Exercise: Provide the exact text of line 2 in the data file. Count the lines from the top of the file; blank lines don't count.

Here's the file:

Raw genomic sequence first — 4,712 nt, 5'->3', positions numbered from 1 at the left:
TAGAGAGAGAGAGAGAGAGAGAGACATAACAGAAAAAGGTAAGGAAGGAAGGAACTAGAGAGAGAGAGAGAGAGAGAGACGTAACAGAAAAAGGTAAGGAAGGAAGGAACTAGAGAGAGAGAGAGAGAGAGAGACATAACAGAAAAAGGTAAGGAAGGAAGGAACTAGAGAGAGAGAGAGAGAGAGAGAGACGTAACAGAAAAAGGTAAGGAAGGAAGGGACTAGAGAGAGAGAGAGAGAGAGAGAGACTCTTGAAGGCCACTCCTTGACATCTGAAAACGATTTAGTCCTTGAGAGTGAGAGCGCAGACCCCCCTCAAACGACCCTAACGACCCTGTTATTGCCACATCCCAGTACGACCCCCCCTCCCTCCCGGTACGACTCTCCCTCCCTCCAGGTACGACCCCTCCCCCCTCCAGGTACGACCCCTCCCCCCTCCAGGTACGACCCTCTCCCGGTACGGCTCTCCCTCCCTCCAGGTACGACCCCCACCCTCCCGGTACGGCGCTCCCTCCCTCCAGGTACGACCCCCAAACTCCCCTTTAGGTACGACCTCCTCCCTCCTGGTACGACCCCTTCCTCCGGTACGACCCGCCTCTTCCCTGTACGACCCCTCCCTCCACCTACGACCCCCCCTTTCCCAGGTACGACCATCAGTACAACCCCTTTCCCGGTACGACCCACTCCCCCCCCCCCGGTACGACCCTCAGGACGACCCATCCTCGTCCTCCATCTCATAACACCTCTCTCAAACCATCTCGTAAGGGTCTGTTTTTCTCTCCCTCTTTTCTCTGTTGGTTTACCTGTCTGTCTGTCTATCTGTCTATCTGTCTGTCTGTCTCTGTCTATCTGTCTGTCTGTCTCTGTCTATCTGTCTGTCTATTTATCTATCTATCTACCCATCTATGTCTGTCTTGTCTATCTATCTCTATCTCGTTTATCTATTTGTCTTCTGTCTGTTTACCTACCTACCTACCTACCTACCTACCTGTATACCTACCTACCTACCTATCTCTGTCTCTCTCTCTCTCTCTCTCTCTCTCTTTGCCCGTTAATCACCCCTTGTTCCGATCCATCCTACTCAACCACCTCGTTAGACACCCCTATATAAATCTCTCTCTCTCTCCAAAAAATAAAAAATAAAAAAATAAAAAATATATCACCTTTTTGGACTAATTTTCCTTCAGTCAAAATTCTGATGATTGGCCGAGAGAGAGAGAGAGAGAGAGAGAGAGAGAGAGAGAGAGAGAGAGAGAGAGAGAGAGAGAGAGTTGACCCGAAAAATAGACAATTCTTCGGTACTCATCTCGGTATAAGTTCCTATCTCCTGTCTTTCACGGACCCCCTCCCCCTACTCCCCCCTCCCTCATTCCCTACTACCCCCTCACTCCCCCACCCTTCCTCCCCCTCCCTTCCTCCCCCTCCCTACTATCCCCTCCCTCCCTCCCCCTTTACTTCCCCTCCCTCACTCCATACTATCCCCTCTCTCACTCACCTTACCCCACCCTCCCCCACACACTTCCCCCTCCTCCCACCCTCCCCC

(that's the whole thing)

TAGAGAGAGAGAGAGAGAGAGAGACATAACAGAAAAAGGTAAGGAAGGAAGGAACTAGAGAGAGAGAGAGAGAGAGAGACGTAACAGAAAAAGGTAAGGAAGGAAGGAACTAGAGAGAGAGAGAGAGAGAGAGACATAACAGAAAAAGGTAAGGAAGGAAGGAACTAGAGAGAGAGAGAGAGAGAGAGAGACGTAACAGAAAAAGGTAAGGAAGGAAGGGACTAGAGAGAGAGAGAGAGAGAGAGAGACTCTTGAAGGCCACTCCTTGACATCTGAAAACGATTTAGTCCTTGAGAGTGAGAGCGCAGACCCCCCTCAAACGACCCTAACGACCCTGTTATTGCCACATCCCAGTACGACCCCCCCTCCCTCCCGGTACGACTCTCCCTCCCTCCAGGTACGACCCCTCCCCCCTCCAGGTACGACCCCTCCCCCCTCCAGGTACGACCCTCTCCCGGTACGGCTCTCCCTCCCTCCAGGTACGACCCCCACCCTCCCGGTACGGCGCTCCCTCCCTCCAGGTACGACCCCCAAACTCCCCTTTAGGTACGACCTCCTCCCTCCTGGTACGACCCCTTCCTCCGGTACGACCCGCCTCTTCCCTGTACGACCCCTCCCTCCACCTACGACCCCCCCTTTCCCAGGTACGACCATCAGTACAACCCCTTTCCCGGTACGACCCACTCCCCCCCCCCCGGTACGACCCTCAGGACGACCCATCCTCGTCCTCCATCTCATAACACCTCTCTCAAACCATCTCGTAAGGGTCTGTTTTTCTCTCCCTCTTTTCTCTGTTGGTTTACCTGTCTGTCTGTCTATCTGTCTATCTGTCTGTCTGTCTCTGTCTATCTGTCTGTCTGTCTCTGTCTATCTGTCTGTCTATTTATCTATCTATCTACCCATCTATGTCTGTCTTGTCTATCTATCTCTATCTCGTTTATCTATTTGTCTTCTGTCTGTTTACCTACCTACCTACCTACCTACCTACCTGTATACCTACCTACCTACCTATCTCTGTCTCTCTCTCTCTCTCTCTCTCTCTCTTTGCCCGTTAATCACCCCTTGTTCCGATCCATCCTACTCAACCACCTCGTTAGACACCCCTATATAAATCTCTCTCTCTCTCCAAAAAATAAAAAATAAAAAAATAAAAAATATATCACCTTTTTGGACTAATTTTCCTTCAGTCAAAATTCTGATGATTGGCCGAGAGAGAGAGAGAGAGAGAGAGAGAGAGAGAGAGAGAGAGAGAGAGAGAGAGAGAGAGAGAGTTGACCCGAAAAATAGACAATTCTTCGGTACTCATCTCGGTATAAGTTCCTATCTCCTGTCTTTCACGGACCCCCTCCCCCTACTCCCCCCTCCCTCATTCCCTACTACCCCCTCACTCCCCCACCCTTCCTCCCCCTCCCTTCCTCCCCCTCCCTACTATCCCCTCCCTCCCTCCCCCTTTACTTCCCCTCCCTCACTCCATACTATCCCCTCTCTCACTCACCTTACCCCACCCTCCCCCACACACTTCCCCCTCCTCCCACCCTCCCCC